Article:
Garage Gluster Cluster Hardware

21 Sep 2013

As promised here is the more specific post on all of the hardware and how everything is setup.

As you can see in the pictures this is definitely not an enterprise solution, but it would be very easy to convert it into an enterprise solution for fairly cheap.

I hope you take notice to my brilliant craftsmanship on the small wooden rack that it all sits on

Here is the detailed hardware list listed by their hostnames:


  • MSI G41M-P33 Combo
  • 1 x Intel(R) Core(TM)2 Duo CPU E6750  @ 2.66GHz
  • 2GB RAM
  • 2 x Seagate 1.5TB Barracuda(ST31500341AS w/ CC1H firmware)
  • 1 x Hitatchi Deskstar
  • 1 x inland PCI Ethernet Card(RTL8169 Chipset)


  • Vostro 200
  • 1 x  Intel(R) Celeron(R) CPU 440  @ 2.00GHz
  • 4GB RAM
  • 1 x Seagate 1.5TB Barracuda(ST31500343AS)
  • 1 x WD 1.5TB(WD15EVDS-63V9B0)
  • 1 x Hitatchi Deskstar 500GB
  • 1 x Trendnet Gigabit Card


  • Dell PowerEdge SC1435
  • 1 x Quad-Core AMD Opteron(tm) Processor 2350
  • 8GB RAM

Comments on my hardware adventures for amusement:

The Dell Vostro 200 I found next to the garbage upside down, like a dead fish :(So I took it up to my apartment just to see if it would start, and it did. That was one of the greatest finds I have ever found. The hardware is not that great, but it was our main file server for over a year and now he has friends that he can play with that help him do his job better.

My friend gave me an almost brand new AMD/NVidia computer just the other week. My wife had previously been using the hardware for GS01 so I gave her the new computer and used her hardware for the Gluster node. What is funny about this is that my friend Ronnie had given me a bunch of his spare parts that we had built her computer with.

The same friend that gave me the computer had given me the Dell server about 3-4 months ago. Somebody gave it to him and he had no use for it. Thanks Tony!

I felt this section necessary to show that I had really only invested about $400 into all of the equipment that I used for this setup. Generous donations of random hardware provided the rest. Also, the inland 10/100/1000 cards are only $4 at MicroCenter. Haha, so now I have 3 of them. Why not right?

Gluster Node Setup

  1. Head over to CentOS and download the 6.4 ISO
  2. Burn it to a cd or do some fancy USB stick stuff with it so you can install it
    • I didn’t do anything fancy in the install. Just format the OS drive ext4 and leave the other drives untouched
  3. Once you are finished with the install make sure to update with yum update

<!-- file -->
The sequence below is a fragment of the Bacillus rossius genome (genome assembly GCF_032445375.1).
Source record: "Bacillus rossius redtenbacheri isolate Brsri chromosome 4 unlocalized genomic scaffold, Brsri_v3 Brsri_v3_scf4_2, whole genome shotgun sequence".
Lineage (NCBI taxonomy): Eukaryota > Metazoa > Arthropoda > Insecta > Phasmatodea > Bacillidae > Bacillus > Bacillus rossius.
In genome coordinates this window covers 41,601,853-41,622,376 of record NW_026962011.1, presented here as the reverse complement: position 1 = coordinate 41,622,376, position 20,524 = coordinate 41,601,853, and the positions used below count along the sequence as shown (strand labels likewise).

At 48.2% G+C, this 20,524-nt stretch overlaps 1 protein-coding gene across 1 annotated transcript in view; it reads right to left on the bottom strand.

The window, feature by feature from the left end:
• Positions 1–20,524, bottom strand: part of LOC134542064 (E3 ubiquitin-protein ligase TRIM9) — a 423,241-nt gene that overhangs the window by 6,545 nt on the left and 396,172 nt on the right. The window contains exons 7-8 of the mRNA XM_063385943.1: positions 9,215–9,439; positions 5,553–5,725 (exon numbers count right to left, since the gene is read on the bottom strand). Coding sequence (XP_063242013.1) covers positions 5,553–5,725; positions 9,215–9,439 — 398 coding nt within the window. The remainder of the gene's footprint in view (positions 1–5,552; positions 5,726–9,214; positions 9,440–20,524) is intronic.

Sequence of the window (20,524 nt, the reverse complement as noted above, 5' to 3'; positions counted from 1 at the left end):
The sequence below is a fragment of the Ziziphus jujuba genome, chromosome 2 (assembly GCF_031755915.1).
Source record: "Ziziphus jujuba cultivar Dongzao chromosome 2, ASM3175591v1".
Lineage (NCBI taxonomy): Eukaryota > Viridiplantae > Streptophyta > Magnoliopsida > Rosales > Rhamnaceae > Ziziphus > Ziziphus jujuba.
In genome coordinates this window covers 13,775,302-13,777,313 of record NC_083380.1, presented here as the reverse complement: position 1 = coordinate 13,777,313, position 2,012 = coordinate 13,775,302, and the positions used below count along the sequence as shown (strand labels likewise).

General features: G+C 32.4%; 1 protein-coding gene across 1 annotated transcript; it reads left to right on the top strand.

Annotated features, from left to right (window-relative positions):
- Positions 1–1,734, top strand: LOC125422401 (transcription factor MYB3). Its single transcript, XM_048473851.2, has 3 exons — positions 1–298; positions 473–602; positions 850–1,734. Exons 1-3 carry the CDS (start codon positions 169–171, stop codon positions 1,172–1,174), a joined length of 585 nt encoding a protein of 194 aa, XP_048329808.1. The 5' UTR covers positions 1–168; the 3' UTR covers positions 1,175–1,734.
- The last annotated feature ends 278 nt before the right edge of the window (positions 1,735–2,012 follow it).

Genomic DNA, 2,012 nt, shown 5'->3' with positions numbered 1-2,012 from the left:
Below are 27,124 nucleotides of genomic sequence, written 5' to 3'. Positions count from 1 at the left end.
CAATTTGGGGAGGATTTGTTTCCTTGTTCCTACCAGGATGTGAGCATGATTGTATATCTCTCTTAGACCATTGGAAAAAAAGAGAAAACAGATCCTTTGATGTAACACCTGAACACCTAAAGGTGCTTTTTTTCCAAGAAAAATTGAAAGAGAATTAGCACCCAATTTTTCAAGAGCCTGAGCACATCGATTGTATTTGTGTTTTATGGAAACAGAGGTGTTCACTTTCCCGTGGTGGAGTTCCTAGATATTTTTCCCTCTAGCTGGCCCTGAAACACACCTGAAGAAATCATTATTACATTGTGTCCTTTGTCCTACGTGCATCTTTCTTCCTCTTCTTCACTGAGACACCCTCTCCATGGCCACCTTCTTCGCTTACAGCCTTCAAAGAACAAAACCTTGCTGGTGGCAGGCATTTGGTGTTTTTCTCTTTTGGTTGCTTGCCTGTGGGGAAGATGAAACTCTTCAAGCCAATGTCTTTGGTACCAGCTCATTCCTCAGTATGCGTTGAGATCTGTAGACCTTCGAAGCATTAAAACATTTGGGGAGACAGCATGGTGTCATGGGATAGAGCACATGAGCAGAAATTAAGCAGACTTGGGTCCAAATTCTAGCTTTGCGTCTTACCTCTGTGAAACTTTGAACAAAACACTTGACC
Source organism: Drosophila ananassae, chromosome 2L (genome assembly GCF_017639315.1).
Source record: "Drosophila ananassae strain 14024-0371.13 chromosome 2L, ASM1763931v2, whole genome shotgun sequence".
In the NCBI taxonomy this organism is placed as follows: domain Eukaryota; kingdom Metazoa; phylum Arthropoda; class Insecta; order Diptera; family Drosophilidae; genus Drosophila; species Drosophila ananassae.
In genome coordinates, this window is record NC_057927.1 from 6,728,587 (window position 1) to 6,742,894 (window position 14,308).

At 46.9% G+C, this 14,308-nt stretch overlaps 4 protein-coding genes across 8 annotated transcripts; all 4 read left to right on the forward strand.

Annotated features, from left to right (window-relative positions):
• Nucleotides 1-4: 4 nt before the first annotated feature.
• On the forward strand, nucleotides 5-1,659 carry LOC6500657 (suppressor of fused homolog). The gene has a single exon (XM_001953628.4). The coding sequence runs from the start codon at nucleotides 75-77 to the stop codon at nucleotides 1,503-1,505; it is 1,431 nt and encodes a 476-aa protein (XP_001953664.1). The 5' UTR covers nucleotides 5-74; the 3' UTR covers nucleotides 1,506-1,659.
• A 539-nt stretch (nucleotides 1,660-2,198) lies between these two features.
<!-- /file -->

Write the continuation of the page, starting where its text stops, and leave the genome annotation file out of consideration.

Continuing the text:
4. Now you just need to get LVM setup
> vgcreate VG0 /dev/sdb /dev/sdc
> vcreate -L 2.63Tp VG0
  1. Now you have a software LVM strip group
  2. Repeat the above steps on the other node.
  3. Then simply follow the QuickStart Gluster Guide
    • The device that you create XFS on will likely be /dev/mapper/VG0-lvol0


  1. You will need to install the gluster yum repos to install the client
  2. yum install glusterfs-libs glusterfs-fuse glusterfs
  3. Mount the gluster filesystem and setup to be mounted on reboot
> mkdir /space && echo “gs01:/data              /space                  glusterfs       defaults        1 2” >> /etc/fstab && mount -a
  1. Install Samba4
> yum install samba4-libs samba4 samba4-client samba4-common
  1. Configure samba for passwordless guest login
> mv /etc/samba/smb.conf{,.bk} && cat << EOT > /etc/samba/smb.conf
> [global]
> workgroup = SKYNET
> netbios name = VALLENDREZ
> map to guest = Bad User
> null passwords = yes
> guest account = tyghe
> load printers = No
> printcap name = /etc/printcap
> dns proxy = No
> log file = /var/log/samba/log.%m
> max log size = 50
> os level = 99
> idmap config * : backend = tdb
  1. Make sure to change the guest account line to some account you have on the server and change the workgroup and netbios name.
  2. You will then need to configure some shares as well which I leave to you for fun. Here is an example to share the entire /space folder
> [Space]
> comment = Space
> path = /space
> browseable = yes
> writeable = yes
> read only = no
> guest ok = yes
> create mask = 0777
> directory mask = 0777
  1. Restart and setup the service
> service smb restart && service nmb restart
> chkconfig smb on && chkconfig nmb on

 Notes and Comments

So far the setup has been working awesome even though it is really a clobbered together setup. Random hardware, crappy switches, $4 network cards…Pretty amazing. There are some things I want fix about the setup though. First off, I didn’t read the man pages nor anything on Google about LVM. I know it is a pretty spectacular system and supports snapshots, but that is really the extent of my knowledge of it. I want to dive a bit deeper into my understanding of it so that I might set up snapshots and some other fun things. Maybe some optimizations.

As I stated in my previous post, I had initially wanted to give ZFS a try, but could not due to something. I would like to find out what that “something” is as ZFS is a pretty amazing FS. I would also like to look at BTFS maybe as well, but we will see.

I really would like to get some quick scripts running on the two nodes just to check FS integrity, Hard Drive health… I’m not sure what will happen if a drive dies on one of the nodes other than that node just exploding all over the place. If a drive dies in the LVM will it actually still write to the LVM and then replicate errors? I don’t know, but that sounds scary.

I think the idea of replacing the gluster nodes with some lower power devices would be a great project for the future as well. I have a feeling that our electric bill might be a bit higher soon. I might get a simple power monitor for the plug that they are all plugged into just to see the usage.

I’m very interested in hearing any comments, critiques and/or concerns any of you have.

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